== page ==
Here’s another pic of the planet which orbits Fomalhaut with it’s position from 2004 and 2006.
This is just amazing stuff that we are seeing today.
MSDTC (aka Microsoft Distributed Transaction Control) is a piece of software which a lot of people use, but they don’t really know what it does, or how it works.
MSDTC is used by SQL Server and other applications when they want to make a distributed transaction between more than one machine. A distributed transaction is simple a transactions which spans between two or more machines. The basic concept is that machine 1 starts a transaction, and does some work. It then connects to machine 2 and does some work. The work on machine 2 fails, and is cancled. The work on machine 1 needs to then be rolled back.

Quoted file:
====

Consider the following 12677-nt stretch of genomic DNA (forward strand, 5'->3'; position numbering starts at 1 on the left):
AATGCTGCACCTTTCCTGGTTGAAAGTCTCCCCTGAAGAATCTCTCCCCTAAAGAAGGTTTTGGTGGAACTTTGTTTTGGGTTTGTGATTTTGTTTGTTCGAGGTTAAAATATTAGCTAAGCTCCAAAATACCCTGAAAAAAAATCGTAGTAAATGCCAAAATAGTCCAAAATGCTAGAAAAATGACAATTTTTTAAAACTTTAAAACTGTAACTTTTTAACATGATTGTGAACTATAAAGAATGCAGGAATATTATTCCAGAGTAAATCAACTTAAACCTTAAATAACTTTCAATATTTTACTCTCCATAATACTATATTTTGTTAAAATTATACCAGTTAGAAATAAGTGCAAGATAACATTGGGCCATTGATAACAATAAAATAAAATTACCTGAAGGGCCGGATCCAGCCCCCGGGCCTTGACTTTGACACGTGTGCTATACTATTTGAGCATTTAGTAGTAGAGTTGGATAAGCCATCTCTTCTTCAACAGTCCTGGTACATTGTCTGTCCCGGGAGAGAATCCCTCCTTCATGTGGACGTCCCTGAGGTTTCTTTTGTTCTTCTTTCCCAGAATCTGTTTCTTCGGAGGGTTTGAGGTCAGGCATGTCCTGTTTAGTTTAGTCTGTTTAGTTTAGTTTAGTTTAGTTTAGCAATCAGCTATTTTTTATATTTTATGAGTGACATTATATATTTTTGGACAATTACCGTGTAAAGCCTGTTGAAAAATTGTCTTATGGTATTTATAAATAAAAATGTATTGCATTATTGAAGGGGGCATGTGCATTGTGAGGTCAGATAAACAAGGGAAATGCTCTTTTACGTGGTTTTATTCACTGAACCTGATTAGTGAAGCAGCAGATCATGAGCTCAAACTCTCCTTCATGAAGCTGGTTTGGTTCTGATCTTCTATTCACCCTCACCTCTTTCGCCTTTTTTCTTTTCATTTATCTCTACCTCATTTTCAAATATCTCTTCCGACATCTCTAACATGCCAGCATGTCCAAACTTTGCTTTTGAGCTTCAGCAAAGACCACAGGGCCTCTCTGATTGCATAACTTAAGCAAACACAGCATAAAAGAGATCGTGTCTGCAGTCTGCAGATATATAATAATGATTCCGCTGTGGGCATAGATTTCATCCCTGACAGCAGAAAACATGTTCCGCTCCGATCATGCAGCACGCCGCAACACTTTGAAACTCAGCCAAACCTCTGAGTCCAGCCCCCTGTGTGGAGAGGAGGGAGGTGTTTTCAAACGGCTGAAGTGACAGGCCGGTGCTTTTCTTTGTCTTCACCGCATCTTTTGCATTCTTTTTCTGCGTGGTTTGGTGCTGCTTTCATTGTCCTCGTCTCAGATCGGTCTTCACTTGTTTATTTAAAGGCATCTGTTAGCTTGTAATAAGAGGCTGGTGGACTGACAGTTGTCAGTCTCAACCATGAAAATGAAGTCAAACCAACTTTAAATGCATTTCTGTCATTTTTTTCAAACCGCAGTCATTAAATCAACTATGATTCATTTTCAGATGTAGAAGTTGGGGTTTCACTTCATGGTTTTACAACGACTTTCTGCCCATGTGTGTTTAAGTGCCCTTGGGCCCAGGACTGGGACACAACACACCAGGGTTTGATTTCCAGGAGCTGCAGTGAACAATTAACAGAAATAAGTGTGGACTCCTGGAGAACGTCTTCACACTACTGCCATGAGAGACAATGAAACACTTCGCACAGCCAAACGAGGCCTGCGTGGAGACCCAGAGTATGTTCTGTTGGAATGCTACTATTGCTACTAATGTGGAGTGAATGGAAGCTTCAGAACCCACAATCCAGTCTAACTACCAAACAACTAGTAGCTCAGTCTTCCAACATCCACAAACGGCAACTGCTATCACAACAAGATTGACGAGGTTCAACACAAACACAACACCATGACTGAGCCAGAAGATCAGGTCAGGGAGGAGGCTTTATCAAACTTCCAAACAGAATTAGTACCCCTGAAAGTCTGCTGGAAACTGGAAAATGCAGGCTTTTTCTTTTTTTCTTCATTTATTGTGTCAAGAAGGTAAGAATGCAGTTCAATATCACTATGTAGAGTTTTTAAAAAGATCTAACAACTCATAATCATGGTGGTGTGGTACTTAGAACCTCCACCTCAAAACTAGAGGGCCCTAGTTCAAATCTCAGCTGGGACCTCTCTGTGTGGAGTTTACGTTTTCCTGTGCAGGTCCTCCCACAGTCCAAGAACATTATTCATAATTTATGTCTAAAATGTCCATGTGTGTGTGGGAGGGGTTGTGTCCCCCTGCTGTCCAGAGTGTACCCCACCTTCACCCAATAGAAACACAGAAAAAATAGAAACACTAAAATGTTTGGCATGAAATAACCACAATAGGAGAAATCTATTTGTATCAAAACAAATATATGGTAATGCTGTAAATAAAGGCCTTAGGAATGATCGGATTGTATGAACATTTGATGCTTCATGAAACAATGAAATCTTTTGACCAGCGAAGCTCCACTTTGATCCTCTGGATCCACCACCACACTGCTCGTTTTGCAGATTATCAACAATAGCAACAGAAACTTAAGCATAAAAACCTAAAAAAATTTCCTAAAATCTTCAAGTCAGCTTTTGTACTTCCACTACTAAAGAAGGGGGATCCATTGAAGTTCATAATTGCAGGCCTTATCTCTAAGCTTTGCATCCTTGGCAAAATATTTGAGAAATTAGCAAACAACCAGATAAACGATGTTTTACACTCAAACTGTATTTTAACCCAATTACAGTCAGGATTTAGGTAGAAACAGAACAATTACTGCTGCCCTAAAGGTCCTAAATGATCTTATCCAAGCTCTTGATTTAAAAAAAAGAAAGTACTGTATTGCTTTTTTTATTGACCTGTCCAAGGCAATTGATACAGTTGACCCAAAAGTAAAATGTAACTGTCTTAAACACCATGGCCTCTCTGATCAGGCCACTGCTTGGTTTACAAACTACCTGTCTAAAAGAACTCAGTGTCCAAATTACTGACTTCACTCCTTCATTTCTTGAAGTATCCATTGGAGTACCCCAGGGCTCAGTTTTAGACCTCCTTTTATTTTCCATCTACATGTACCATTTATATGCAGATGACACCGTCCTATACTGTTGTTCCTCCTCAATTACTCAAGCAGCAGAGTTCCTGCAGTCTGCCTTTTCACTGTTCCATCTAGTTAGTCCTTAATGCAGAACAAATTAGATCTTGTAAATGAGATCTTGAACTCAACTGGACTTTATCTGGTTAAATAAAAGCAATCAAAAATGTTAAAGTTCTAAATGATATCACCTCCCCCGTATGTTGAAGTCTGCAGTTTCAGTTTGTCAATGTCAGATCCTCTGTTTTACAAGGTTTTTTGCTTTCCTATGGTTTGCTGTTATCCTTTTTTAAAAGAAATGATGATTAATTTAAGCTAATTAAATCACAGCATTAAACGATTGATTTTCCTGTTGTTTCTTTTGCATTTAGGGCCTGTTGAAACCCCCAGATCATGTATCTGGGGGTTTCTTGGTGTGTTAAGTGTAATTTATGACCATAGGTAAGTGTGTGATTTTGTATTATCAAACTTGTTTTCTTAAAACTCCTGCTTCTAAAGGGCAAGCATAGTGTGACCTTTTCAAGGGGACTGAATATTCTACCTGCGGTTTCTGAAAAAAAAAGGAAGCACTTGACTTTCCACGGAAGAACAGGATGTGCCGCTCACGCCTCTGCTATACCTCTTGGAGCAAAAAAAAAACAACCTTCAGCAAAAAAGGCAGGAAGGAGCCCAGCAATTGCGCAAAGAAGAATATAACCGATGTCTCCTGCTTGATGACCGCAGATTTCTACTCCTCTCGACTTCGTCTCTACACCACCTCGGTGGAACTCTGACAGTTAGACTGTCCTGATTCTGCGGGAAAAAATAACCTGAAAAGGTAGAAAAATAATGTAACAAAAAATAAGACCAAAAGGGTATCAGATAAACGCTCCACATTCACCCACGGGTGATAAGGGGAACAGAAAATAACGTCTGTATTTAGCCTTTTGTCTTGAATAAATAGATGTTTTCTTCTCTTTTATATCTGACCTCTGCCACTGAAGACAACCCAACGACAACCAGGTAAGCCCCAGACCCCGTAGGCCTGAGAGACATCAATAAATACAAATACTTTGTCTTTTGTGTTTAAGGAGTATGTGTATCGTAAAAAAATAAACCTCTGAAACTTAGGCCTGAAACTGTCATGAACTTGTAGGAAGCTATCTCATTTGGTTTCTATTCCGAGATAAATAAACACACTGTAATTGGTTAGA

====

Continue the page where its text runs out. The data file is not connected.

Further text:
DTC is for the most part a black box. It just sort of works without much interaction exept for the initial setup.
The only time that DTC needs to be used is when more than one physical computer is going to be involved in an explicet distributed transaction. If you are going from one instance to another on the same server DTC will not be needed. If you are going from one instance to another within a cluster you will want to have DTC available as you may have to go between nodes of the cluster as you have no guarantee that the instances will be on the same physical node.
I hope this helps explain DTC a little bit at least. If you have specific questions about DTC, feel free to post them below and I’ll try and find the answers for you.